FLASHLIGHT/EMERGENCY KIT: “If you’re stuck in the middle of nowhere and you can’t see anything, you definitely need a flashlight to see what’s going on.” We couldn’t have said it any better. And just for safe keeps, Hinkley suggests an emergency kit or simply something containing Band-Aid’s. Better safe than sorry! The best items for your kit are a cell phone, 100 plus extended tow AAA card, flairs, tire gauge and jumper cables.
TIPS FOR THE ROAD
OIL CHANGE: Hinkley suggests the right time to change the oil is between four and five thousand miles. He says regardless of if you’re running a conventional motor oil, synthetic blend or full synthetic, if you’ve gone four to five thousand miles, it’s best to make a pit stop and change the oil. “The theory behind that is, you want to change the oil before the oil starts to break down. A lot of people change the oil when they’ve lost all the viscosity in their oil and all the lubrication factors are gone within it.” The point is to keep the oil fresh so your engine functions properly. Ignore the five to 10 thousand-mile debate and listen up!
TIRE INFLATION: “If you’re hauling a big trailer with lots of weight in it, you have to make sure that your rear tires and trailer tires are maxed out to their proper specifications.” So check your vehicle's tire ratings on your driver door pillar and max inflation located on your tire. Save yourself tire wear-and-tear while improving your ride and using your gas economically. Hinkley said your vehicle front tires can be lowered below its max specifications but trailer tires and rear tires need more attention. “The majority of the heavy load should always be centered over the tires, trailer or van, never on the front or rear of the trailer. That equally distributes the weight and does not over load your hitch’s tongue weight. Check them daily as you can pick up a nail any time. Driving on a low can destroy your tire!”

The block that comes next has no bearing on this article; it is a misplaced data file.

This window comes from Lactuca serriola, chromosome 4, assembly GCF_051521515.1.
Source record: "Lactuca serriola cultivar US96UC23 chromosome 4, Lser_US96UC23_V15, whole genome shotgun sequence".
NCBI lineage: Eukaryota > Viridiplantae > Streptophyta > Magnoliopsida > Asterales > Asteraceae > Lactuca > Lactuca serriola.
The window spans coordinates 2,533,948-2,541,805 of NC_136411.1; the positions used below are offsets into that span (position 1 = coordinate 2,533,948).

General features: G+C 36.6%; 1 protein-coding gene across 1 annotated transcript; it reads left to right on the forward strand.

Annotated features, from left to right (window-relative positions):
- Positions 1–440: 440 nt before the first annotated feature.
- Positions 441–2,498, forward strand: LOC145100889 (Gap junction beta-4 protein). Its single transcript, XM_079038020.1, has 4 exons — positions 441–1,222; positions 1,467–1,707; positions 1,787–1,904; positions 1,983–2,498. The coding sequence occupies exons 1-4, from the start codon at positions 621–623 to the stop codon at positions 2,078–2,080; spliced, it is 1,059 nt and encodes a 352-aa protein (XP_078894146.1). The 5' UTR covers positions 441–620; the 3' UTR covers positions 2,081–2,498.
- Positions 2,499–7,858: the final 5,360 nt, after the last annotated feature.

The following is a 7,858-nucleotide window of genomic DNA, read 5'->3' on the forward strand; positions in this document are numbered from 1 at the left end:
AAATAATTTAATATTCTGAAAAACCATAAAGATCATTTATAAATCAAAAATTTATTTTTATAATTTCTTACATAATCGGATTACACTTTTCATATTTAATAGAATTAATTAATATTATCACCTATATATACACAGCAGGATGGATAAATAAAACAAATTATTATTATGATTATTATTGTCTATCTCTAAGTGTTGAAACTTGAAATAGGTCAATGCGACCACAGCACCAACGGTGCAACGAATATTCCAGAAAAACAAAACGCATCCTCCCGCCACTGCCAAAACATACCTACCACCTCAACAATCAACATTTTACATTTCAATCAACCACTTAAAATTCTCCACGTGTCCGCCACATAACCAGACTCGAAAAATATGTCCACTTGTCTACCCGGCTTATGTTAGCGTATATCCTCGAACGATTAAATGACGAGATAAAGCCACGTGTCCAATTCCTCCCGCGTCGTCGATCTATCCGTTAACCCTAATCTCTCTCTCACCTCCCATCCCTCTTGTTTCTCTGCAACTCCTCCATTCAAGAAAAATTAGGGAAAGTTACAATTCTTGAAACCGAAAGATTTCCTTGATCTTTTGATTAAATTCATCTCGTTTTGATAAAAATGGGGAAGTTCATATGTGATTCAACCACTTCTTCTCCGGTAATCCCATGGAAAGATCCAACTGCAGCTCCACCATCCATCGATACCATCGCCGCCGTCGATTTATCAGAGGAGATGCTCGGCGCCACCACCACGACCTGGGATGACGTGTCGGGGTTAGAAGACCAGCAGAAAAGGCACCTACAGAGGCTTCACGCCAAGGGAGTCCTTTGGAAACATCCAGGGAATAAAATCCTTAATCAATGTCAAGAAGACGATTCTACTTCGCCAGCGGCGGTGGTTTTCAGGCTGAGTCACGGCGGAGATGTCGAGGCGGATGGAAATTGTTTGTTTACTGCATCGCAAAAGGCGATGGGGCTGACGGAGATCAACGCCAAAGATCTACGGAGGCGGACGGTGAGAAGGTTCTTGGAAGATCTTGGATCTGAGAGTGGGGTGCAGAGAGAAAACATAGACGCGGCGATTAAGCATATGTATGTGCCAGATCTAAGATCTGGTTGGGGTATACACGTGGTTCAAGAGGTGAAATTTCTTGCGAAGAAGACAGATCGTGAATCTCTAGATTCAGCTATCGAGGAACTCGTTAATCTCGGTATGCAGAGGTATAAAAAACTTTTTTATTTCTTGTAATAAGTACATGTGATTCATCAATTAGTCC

TIRE ROTATION: Hinkley recommends a tire rotation every five thousand miles. Plain and simple. He also suggests having your vehicle aligned when you bring the car for a tire rotation. “As far as vans go, rotate them every five thousand-miles front to back. And try to keep up on that because when you’re on the road so much, and you’re towing and in different conditions all the time, tires take a beating. Majority of the time, they do wear funny.”
TRANSMISSION ISSUES: Check your transmission fluid level regularly (and do not over fill). Most of the time, repairs for transmission issues are the replacement of the transmission, at a large cost. Maintenance is the key. Heat from towing breaks down your oil and changing your trans fluid every 25,000 miles with the “proper OE fluid” is about your only defense.
Hinkley means it when he says he wants to “be that kind of vessel for people who need help on the road.” Have questions? Can’t find a trusted dealership and tour starts in two days? Hinkley is your guy and can be contacted here: [email protected]
Connector is available now through Equal Vision Records. Catch I The Mighty on tour with Pierce The Veil this summer.